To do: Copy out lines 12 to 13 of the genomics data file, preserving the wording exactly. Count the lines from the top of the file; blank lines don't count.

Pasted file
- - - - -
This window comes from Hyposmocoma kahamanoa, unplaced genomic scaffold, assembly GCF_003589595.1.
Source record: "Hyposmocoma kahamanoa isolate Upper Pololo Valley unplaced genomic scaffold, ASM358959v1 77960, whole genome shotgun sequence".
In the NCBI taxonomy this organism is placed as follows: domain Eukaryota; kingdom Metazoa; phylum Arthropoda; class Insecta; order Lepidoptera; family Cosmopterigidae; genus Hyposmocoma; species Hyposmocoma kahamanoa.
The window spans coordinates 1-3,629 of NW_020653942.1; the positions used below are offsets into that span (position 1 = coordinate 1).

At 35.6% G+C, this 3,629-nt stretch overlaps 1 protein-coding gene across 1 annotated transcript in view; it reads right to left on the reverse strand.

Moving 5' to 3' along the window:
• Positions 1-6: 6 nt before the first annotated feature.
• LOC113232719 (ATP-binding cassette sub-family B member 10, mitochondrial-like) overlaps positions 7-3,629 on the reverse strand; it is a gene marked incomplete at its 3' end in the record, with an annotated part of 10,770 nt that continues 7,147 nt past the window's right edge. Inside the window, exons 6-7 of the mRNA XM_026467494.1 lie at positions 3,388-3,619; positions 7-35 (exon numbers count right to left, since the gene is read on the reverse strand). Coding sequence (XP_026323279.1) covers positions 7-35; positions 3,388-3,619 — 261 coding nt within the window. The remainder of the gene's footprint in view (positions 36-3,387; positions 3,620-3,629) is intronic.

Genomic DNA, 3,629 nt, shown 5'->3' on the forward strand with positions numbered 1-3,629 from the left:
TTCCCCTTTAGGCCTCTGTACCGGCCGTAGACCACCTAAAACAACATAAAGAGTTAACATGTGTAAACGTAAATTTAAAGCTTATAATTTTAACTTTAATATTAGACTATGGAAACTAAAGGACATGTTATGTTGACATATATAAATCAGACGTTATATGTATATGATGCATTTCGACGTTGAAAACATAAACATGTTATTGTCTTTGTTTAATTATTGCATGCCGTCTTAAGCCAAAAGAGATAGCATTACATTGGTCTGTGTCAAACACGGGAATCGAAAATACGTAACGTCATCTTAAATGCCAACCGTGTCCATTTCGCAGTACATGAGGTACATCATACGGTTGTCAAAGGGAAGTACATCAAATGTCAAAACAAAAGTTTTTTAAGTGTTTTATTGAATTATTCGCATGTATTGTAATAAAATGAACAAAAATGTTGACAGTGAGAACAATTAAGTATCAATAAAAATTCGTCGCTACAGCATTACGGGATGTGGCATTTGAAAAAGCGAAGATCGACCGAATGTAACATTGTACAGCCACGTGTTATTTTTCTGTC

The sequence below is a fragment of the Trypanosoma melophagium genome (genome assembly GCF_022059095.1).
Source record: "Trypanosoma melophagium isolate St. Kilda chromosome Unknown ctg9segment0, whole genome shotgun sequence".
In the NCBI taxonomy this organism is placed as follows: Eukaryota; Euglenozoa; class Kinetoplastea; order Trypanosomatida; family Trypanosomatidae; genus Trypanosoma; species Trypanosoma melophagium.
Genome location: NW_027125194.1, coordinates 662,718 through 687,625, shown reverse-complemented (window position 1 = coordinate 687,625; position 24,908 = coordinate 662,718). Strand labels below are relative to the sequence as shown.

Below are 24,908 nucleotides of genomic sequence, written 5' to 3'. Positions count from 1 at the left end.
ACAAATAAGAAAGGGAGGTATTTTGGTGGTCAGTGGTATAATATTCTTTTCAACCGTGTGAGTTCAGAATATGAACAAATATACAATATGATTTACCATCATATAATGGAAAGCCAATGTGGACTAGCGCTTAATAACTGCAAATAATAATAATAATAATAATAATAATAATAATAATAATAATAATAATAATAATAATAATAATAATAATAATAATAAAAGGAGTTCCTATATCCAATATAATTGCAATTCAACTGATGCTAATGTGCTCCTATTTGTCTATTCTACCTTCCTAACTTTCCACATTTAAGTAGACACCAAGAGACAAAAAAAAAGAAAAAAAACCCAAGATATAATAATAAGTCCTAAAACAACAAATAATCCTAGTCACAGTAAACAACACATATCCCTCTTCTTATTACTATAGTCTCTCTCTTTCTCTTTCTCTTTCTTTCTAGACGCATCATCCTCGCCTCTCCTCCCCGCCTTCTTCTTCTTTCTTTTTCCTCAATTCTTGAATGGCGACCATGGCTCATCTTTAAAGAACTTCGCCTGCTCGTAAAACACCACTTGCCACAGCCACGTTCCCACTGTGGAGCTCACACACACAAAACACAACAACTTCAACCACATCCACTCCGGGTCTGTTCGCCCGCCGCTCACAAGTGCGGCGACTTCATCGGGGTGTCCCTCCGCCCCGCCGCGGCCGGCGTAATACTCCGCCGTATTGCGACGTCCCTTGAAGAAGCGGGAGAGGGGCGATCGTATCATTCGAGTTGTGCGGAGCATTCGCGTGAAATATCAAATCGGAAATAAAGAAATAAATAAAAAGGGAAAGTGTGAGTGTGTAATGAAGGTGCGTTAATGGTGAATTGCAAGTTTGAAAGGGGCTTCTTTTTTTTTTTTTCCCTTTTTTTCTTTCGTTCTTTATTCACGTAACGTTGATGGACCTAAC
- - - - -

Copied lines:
Source record: "Trypanosoma melophagium isolate St. Kilda chromosome Unknown ctg9segment0, whole genome shotgun sequence".
In the NCBI taxonomy this organism is placed as follows: Eukaryota; Euglenozoa; class Kinetoplastea; order Trypanosomatida; family Trypanosomatidae; genus Trypanosoma; species Trypanosoma melophagium.